The “Boyfriend Loophole”

As you may know, I’m a board member for Human Options, a non-profit dedicated to ending interpersonal violence and abuse. I support raising consciousness and awareness about emotional and physical harm.

At a recent Human Options board meeting, the Chief Development Officer orchestrated a roleplay for board members on how to share their motivation for serving. The idea was to create an “elevator speech” to communicate Human Options’ purpose and our commitment to the cause.

We divided into groups of two and were asked to describe Human Options then state our “Why?” My “why” is that I grew up in a domestically violent and abusive environment in the fifties and sixties. There were no shelters, no safe havens.

The other board member then shared his why: “Because Human Options saves lives.”

Wow: succinct and powerful!

Kids draw pictures of DV

The November elections are approaching, and I recently received an email from a candidate running for Congress. To keep politics out of this blog, I won’t reveal the individual; however, I was impressed with his information and decided to include it. The following snippets are from his eBrochure.

The “Boyfriend Loophole”

Did you know that Federal law prohibits convicted domestic abusers from getting a gun?     But only if the abuser is, or was, married to his or her victim.

Boyfriends are still allowed to buy and own guns. So can ex-boyfriends, ex-girlfriends, and stalkers — even if they’ve been convicted of domestic violence.

The “boyfriend loophole” creates an enormous vulnerability.

(Both genders are capable of interpersonal violence, but the “boyfriend loophole” label sticks because 70 percent of domestic deaths are women.)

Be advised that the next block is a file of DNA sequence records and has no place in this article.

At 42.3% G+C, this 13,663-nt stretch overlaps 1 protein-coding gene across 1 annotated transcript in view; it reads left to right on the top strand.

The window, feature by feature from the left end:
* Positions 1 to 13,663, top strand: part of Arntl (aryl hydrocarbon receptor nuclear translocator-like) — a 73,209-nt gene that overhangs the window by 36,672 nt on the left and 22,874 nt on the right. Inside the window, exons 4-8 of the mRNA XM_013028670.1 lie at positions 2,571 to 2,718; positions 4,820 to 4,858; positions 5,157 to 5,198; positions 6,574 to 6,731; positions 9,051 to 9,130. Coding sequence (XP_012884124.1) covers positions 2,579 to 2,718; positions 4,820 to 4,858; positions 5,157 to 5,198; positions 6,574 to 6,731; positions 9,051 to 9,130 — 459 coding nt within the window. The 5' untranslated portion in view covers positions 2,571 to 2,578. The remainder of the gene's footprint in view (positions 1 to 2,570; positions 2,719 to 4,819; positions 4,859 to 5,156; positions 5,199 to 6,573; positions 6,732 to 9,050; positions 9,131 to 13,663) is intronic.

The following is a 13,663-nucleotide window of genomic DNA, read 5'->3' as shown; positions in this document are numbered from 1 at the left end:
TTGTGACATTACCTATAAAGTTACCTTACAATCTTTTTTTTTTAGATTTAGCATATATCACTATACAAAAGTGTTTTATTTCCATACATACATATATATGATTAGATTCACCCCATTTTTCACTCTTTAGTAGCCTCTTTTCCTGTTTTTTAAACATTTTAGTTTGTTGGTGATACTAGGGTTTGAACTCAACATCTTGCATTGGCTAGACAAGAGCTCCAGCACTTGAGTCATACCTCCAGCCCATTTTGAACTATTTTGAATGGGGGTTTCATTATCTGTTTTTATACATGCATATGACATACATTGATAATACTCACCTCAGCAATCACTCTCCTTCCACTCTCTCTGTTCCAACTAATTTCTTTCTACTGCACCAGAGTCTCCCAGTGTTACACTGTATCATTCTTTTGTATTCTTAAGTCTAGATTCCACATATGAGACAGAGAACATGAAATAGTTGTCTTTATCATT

A few states, including California, have enacted stricter laws that close the “boyfriend loophole.” But across the nation, abused victims are vulnerable to gaps in the federal law.

Wheel showing forms of violence

According to an editorial in the New York Times there are as many women killed by dating partners as by spouses.

The most common weapon used? A gun.

The editorial explained the needed legislation would also protect the police. “I am the sheriff of Racine County, Wis., and have been a law enforcement officer for 19 years. I am a conservative Republican,” Christopher Schmaling told lawmakers at a Senate hearing. “When we send our police into danger to respond to domestic violence calls, we send the same folks regardless of the couple’s marital status. Dangerous boyfriends can be just as scary as dangerous husbands; they hit just as hard and they fire their guns with the same deadly force.”

October is Domestic Violence Awareness month. For the safety of women, children, (and men), we need to close the “boyfriend loophole” nationally.

Take a Stand Against DV

If your congressperson is running for (re-)election, please check their website to determine their position and vote to support new legislation.

Thanks for reading.

Warmest Regards,                                                                                                                                           Michele

P.S. If you like suspense novels, please consider reading my debut novel, Busted, which shows both sides of the drug debate. To buy, click on Amazon. If you’ve read it and liked it, please recommend it to a friend. Thanks!

2 thoughts on “The “Boyfriend Loophole””

  1. Millie PaulMillie Paul

    Michele, thank you for enlightening your readers about the prevalence and consistency of abuse, especially the “boyfriend loophole”. These are the kinds of nonsensical laws that should spur us into action to better protect anyone in an abusive situation; a very informative topic.

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